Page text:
This post is written by Senior Editor Jeff Snider. Opinions and views expressed herein are those of the writer alone.
Long before Donald Trump was President Trump, when the world knew him as simply “The Donald,” the eventual U.S. President popularized a catch phrase in his Celebrity Apprentice reality show: “You’re fired.” This tagline, while certainly suitable to a competition in which merely one person would land a high-profile job, would also lend itself quite well as a slogan for America’s predominant employment scheme: employment-at-will. The default rule in every state but one, the employment-at-will scheme allows employees the freedom to quit their jobs at any time, for any reason, without fear of breaching an employment contract. It also allows employers to dismiss employees on a whim.
The basic presumption, that a hiring for an indefinite period is a hiring at will, has not remained in a state of total inertia. Tort and contract encroachments have chiseled away at the employment-at-will monolith, creating a pock-marked meteorite of sorts. As Pennsylvania Superior Court Judge James R. Cavanaugh famously observed in Martin v. Capital Cities Media, Inc.:
Taking a nationwide view of the law in this area, it is apparent that what once was the corpus juris of employment relations has lately become an amorphous mass of confusion replete with holdings that defy reconciliation from one jurisdiction to the next. The at-will presumption, the citadel that once governed the field with such predictability, has been eroded of late by piecemeal attacks on both the contract and tort fronts and the entire field seems precariously perched on the brink of change.
Judge Cavanaugh’s observation turned out to be rather prescient. One year after the Martin opinion, the State of Montana proceeded to abolish employment-at-will by statute in its Wrongful Discharge From Employment Act (WDFEA), which requires good cause as a basis of employee termination. It has now been thirty years from the Montana WDFEA’s passage, and to date no other state in the Union has enacted similar legislation.
Encouraged by Montana’s successful passage of its wrongful discharge statute, the National Conference of Commissioners on Uniform State Laws proposed the Model Employment Termination Act (META) in 1992, containing a similar good cause requirement for employee termination. The Model Employment Termination Act, to this day, remains exactly that—a model—and has been adopted precisely nowhere.The apparent lack of popularity concerning wrongful discharge legislation should not suggest a lack of merit. A troubling ethical issue arises when employees ignorantly assume that an employer must have good cause—or at the very least, some worthwhile reason—to terminate their employment and relieve them of their livelihood. An employee may discover only too late that what he or she assumed was a necessary justification for employment termination does not, in fact, actually exist. Or, worse, one may simply be subject to a toxic work environment wherein one is continually aware of the ever-present axe waiting to fall for any reason under the sun, or none whatsoever, all too often with no other realistic prospects of employment to which to escape.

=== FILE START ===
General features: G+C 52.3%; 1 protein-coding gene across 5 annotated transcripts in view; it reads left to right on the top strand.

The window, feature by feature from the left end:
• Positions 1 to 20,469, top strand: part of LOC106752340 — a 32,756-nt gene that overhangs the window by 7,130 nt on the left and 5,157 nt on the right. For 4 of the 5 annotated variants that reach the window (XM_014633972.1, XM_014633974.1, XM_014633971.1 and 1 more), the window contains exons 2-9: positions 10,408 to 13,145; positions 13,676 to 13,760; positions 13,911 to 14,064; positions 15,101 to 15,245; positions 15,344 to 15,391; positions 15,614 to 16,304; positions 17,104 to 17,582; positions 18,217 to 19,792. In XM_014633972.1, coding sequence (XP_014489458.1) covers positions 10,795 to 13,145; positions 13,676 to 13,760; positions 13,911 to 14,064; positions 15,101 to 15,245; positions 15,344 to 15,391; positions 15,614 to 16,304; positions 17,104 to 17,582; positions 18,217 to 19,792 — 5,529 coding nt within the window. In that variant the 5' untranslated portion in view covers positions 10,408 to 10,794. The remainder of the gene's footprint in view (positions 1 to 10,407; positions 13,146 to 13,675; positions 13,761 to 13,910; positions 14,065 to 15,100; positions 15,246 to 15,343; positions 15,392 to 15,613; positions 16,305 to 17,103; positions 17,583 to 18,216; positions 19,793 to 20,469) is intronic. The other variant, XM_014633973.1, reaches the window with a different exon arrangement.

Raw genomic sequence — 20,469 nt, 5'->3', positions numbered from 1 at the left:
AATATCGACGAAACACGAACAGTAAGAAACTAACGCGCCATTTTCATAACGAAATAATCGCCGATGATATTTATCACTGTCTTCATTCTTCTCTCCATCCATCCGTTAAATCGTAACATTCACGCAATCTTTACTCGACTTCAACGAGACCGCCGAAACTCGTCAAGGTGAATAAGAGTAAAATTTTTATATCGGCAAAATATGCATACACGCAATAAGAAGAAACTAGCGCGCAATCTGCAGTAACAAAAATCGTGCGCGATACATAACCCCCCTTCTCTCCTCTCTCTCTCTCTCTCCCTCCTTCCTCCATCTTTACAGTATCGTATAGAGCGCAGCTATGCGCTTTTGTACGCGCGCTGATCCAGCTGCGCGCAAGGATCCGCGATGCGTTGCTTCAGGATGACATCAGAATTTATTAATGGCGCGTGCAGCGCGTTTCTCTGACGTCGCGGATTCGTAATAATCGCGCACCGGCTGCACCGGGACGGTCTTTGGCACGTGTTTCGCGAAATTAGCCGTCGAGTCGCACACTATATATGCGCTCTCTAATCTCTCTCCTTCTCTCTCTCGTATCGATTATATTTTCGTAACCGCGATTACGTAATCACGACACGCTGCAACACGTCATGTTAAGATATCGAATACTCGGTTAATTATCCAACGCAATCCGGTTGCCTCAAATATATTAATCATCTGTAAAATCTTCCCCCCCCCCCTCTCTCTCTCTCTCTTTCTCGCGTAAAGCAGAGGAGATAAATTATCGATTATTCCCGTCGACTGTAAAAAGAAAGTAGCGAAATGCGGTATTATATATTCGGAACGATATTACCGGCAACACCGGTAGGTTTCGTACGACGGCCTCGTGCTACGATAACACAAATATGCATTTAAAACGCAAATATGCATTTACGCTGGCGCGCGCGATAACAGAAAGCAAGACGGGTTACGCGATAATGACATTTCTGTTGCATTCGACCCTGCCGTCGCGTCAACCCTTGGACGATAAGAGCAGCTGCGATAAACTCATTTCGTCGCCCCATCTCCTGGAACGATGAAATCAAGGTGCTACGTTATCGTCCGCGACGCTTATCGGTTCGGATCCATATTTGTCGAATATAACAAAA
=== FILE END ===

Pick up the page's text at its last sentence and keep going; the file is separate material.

Legal scholars have recognized the need for a nationwide wrongful discharge statute for at least forty years. The United States of America is one of the last industrialized nations in the world not to afford employees wrongful discharge protection.
The employment-at-will doctrine offends contemporary notions of fairness towards everyday workers, who, as the drafters of META note, infrequently prevail in wrongful termination lawsuits. At the time of the META proposal, the drafters estimated that the overwhelming majority of successful wrongful termination plaintiffs occupied at least middle-management level positions or above, or were otherwise highly-paid professionals. It would logically follow that those individuals in high paying positions would be the plaintiffs who could obtain attorneys for potentially lucrative claims with the least difficulty. The run-of-the-mill, paycheck-to-paycheck worker in the trenches, on the other hand, could ordinarily scarcely afford legal help in pursuing wrongful termination action. In addition to favoring plaintiffs with potentially high-value claims, the employment-at-will scheme creates a range of unpleasant ramifications—including health problems and mental breakdowns—for a severed laborer, in addition to a sudden lack of livelihood in an ever-waffling economy.
Employment-at-will is no less kind to employers. Inconsistent application of the at-will doctrine and its common-law exceptions, coupled with the propensity for cataclysmic awards by juries sympathetic to wronged employees, creates uncertainty and litigation-related expenses that smaller businesses and their insurers could have difficulty absorbing. Employers remain subject to common-law remedies, including punitive damages for tort claims. The META drafters note damage awards in the millions for individual plaintiffs, alongside attorneys’ fees. If employees deserve a legitimate reason for an employer to terminate their livelihood, employers likewise deserve both stability and predictability in terms of the law that jurisprudence applies to wrongful termination cases across American jurisdictions.